Wednesday, November 30, 2011

Monthly Wrap Up: November 2011

Another month has flown by my friends! I can hardly believe that tomorrow is December! I'm super excited for Decemeber ... the holidays are my favorite time of year and I love all the excitement and joy that abounds in December. It can be a bit stressful, but I find that everyone is much happier this month than in other months and much more giving. I don't know about you, but my Christmas shopping is just about done! I try to finish as early as possible but waited until the last minute last year, and it was disasterous! Lesson learned! So I have been working on buying everyone's gifts for the past few months now, so all I really have left to do is wrap them! How about you? How's your shopping going?

Well, enough about me and my love for the holidays. Let's see my reading stats for this month:

Number of Books Read: 8

The Very Thought of You by Rosie Alison
The Autobiography of Mrs. Tom Thumb by Melanie Benjamin
A Lost Argument by Therese Doucet
Emily and Einstein by Linda Francis Lee
The Lantern by Deborah Lawrenson
Tabloid City by Pete Hamill
Twenties Girl by Sophie Kinsella
The American Heiress by Daisy Goodwin

Favorite Book of the Month: The Very Thought of You

Least Favorite Book of the Month: The Lantern

Well, not my best reading month, but here's hoping that I can squeeze in a few more books before the year is over! I have really been slacking in my blogging this month as well, and it seems to be taking me a long time to get around to writing reviews. Even though this next month will be busy with all the festivites, I'm going to try and get back on track!

So, how was your November? Read anything great? Let me know ... and I hope that everyone has a magical and wonderful December!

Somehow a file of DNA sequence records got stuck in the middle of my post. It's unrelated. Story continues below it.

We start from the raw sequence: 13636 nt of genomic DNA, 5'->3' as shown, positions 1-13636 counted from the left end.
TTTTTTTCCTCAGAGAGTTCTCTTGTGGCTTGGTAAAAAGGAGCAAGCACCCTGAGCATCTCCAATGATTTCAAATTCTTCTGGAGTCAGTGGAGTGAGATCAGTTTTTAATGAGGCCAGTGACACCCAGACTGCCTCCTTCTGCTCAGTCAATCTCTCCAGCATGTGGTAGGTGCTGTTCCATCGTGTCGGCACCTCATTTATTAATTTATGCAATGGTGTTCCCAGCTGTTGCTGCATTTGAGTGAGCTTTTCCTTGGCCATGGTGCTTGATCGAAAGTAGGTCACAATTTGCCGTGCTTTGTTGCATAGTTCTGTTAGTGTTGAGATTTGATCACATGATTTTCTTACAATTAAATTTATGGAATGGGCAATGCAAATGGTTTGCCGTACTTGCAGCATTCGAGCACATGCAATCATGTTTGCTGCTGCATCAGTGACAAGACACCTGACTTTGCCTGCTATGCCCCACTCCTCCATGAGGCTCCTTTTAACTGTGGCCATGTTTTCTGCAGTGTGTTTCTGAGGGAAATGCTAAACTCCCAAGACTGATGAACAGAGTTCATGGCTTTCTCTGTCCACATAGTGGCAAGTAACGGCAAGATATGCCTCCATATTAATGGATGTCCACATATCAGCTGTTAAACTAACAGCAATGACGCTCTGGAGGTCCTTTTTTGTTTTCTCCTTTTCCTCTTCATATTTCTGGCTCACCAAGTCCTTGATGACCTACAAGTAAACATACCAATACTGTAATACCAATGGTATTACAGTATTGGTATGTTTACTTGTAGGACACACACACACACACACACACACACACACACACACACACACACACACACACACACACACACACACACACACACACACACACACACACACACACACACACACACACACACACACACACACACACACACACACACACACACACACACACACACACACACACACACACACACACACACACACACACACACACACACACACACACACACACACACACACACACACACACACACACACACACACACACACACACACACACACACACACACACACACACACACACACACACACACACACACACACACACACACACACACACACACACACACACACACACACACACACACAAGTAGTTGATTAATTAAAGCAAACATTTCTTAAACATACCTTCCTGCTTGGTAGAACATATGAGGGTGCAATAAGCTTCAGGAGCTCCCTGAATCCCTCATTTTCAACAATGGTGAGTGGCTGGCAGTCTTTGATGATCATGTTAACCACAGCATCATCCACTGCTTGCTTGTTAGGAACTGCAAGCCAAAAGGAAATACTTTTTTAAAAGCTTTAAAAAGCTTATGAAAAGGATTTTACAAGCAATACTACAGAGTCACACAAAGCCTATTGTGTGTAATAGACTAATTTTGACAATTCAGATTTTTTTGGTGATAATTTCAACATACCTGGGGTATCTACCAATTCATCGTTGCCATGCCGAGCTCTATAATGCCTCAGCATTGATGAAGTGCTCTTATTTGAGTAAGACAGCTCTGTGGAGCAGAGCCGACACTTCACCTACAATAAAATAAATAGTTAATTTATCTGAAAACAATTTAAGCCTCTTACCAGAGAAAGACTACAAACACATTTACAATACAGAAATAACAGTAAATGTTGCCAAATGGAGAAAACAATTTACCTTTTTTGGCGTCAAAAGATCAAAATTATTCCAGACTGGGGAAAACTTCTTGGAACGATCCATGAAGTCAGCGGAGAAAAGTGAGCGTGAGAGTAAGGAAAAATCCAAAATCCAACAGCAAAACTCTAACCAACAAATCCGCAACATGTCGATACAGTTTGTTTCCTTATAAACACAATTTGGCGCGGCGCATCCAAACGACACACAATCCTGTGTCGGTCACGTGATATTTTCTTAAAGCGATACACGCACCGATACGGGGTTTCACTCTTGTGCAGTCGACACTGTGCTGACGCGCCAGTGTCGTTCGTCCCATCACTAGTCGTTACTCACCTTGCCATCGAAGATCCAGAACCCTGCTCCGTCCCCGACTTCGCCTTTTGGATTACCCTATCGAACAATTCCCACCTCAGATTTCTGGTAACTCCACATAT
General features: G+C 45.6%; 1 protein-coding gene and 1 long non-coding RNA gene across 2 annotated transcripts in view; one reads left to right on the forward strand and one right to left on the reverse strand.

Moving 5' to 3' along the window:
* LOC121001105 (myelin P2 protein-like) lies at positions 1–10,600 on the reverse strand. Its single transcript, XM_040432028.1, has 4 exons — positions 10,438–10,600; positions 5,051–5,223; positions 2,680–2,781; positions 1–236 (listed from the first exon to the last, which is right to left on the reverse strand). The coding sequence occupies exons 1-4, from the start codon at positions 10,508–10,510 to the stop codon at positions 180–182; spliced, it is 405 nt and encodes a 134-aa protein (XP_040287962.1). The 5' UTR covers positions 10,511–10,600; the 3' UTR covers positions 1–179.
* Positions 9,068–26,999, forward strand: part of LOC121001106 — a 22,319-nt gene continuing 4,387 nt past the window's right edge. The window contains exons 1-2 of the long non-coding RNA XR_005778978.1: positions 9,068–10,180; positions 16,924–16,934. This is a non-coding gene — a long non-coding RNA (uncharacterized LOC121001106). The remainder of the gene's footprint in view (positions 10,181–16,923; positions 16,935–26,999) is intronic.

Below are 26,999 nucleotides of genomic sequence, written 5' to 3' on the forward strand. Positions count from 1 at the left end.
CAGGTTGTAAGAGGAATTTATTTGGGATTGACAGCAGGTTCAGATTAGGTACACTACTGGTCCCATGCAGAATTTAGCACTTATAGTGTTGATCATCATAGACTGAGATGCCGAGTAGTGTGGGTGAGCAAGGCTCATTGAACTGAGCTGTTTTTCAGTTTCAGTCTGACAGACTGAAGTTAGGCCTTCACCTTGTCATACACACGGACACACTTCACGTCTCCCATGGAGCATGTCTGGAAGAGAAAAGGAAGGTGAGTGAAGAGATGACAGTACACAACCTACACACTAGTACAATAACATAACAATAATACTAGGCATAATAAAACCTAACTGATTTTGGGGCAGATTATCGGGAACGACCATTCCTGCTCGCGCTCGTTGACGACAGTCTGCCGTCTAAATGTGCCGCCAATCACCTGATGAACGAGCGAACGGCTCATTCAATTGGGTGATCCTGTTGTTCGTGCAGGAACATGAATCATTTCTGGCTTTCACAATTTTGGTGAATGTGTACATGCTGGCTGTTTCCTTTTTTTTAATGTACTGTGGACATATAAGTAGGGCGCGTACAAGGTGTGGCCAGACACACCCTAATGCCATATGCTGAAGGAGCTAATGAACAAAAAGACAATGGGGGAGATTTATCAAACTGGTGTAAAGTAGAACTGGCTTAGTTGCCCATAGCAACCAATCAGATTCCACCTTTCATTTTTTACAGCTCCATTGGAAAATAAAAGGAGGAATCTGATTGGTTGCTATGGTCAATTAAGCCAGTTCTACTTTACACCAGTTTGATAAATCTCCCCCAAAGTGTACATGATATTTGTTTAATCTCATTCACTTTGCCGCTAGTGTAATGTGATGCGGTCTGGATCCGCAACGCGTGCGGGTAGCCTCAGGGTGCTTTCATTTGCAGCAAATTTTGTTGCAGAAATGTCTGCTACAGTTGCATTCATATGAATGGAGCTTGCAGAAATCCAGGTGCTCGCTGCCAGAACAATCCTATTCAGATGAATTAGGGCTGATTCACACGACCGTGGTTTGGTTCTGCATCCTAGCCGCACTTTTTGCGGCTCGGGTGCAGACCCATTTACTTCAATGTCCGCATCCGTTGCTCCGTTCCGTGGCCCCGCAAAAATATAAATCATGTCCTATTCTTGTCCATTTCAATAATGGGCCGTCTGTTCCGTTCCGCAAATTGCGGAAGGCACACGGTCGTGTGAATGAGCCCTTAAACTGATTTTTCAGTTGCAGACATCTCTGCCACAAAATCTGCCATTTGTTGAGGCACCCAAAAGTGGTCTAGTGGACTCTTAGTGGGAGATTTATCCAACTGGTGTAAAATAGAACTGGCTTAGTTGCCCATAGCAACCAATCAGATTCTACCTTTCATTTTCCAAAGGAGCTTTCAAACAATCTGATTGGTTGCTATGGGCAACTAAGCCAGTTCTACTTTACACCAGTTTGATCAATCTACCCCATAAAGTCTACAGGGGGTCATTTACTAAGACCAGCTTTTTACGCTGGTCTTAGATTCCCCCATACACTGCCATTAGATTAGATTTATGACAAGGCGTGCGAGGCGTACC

Waiting On Wednesday (11-30-11)

Waiting on Wednesday is a weekly feature hosted by Jill at Breaking the Spine. Each week, you highlight an upcoming release that you are eagerly awaiting. This week, my pick is: That Woman: The Life of Wallis Simpson, Duchess of Windsor by Anne Sebba (expected publication date: March 13, 2012).

Synopsis (from This is the story of the American divorcee notorious for allegedly seducing a British king off his throne.  “That woman,” so called by Queen Elizabeth, The Queen Mother, was born Bessie Wallis Warfield in 1896 in Baltimore.  Neither beautiful nor brilliant, she endured an impoverished childhood, which fostered in her a burning desire to rise above her circumstances.

Acclaimed biographer Anne Sebba offers an eye-opening account of one of the most talked about women of her generation.  It explores the obsessive nature of Simpson’s relationship with Prince Edward, the suggestion that she may have had a Disorder of Sexual Development, and new evidence showing she may never have wanted to marry Edward at all.

Since her death, Simpson has become a symbol of female empowerment as well as a style icon.  But her psychology remains an enigma.  Drawing from interviews and newly discovered letters, That Woman shines a light on this captivating and complex woman, an object of fascination that has only grown with the years.

Since watching The King's Speech (which, if you haven't seen, you must! Seriously, it won't disappoint!), my interest in Wallis Simpson has grown. I wonder how amazing she was to lure a man away from his throne as the king of England. This is something that I will definitely be anxiously awaiting! So, what are you waiting on this Wednesday?

Tuesday, November 29, 2011

Top Ten Tuesday (11-29-11)

Top Ten Tuesday is a weekly feature hosted by The Broke and The Bookish. Each week, 
they post a different topic, and you get to create your own top ten list. This week's topic:

Books on My TBR List for Winter

1) Great Expectations by Charles Dickens - I read this back in high school and really want to reread it now that I am little older. I'm hoping to squeeze it in before the end of the year!

2) Before Versailles by Karleen Koen - I think this sounds like a great book and will help me get my fill of French aristocracy.

3) The Last Letter From Your Lover by Jojo Moyes - I keep on forgetting that this book is in my TBR pile and I think it's something that I would really like. Set during World War II, it's something that it is right up my alley.